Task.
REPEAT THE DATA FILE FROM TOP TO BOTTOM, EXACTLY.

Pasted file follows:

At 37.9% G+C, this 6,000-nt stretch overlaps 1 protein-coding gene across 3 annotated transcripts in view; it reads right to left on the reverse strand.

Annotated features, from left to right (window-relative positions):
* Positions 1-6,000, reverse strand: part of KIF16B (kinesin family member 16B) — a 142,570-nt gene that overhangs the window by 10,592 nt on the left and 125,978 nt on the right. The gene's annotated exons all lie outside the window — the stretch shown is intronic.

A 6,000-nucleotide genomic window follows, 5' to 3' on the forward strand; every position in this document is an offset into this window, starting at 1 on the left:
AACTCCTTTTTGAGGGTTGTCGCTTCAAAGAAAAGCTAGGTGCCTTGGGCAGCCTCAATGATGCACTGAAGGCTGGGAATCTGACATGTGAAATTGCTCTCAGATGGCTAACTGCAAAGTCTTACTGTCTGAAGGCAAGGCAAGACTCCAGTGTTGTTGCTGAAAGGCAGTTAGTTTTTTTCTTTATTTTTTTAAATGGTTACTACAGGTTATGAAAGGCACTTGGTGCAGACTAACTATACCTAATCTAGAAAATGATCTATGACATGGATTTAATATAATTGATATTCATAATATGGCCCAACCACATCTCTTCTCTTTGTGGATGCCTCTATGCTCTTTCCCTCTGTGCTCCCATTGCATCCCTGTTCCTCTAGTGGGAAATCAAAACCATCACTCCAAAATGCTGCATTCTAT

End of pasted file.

At 37.9% G+C, this 6,000-nt stretch overlaps 1 protein-coding gene across 3 annotated transcripts in view; it reads right to left on the reverse strand.

Annotated features, from left to right (window-relative positions):
* Positions 1-6,000, reverse strand: part of KIF16B (kinesin family member 16B) — a 142,570-nt gene that overhangs the window by 10,592 nt on the left and 125,978 nt on the right. The gene's annotated exons all lie outside the window — the stretch shown is intronic.

A 6,000-nucleotide genomic window follows, 5' to 3' on the forward strand; every position in this document is an offset into this window, starting at 1 on the left:
AACTCCTTTTTGAGGGTTGTCGCTTCAAAGAAAAGCTAGGTGCCTTGGGCAGCCTCAATGATGCACTGAAGGCTGGGAATCTGACATGTGAAATTGCTCTCAGATGGCTAACTGCAAAGTCTTACTGTCTGAAGGCAAGGCAAGACTCCAGTGTTGTTGCTGAAAGGCAGTTAGTTTTTTTCTTTATTTTTTTAAATGGTTACTACAGGTTATGAAAGGCACTTGGTGCAGACTAACTATACCTAATCTAGAAAATGATCTATGACATGGATTTAATATAATTGATATTCATAATATGGCCCAACCACATCTCTTCTCTTTGTGGATGCCTCTATGCTCTTTCCCTCTGTGCTCCCATTGCATCCCTGTTCCTCTAGTGGGAAATCAAAACCATCACTCCAAAATGCTGCATTCTAT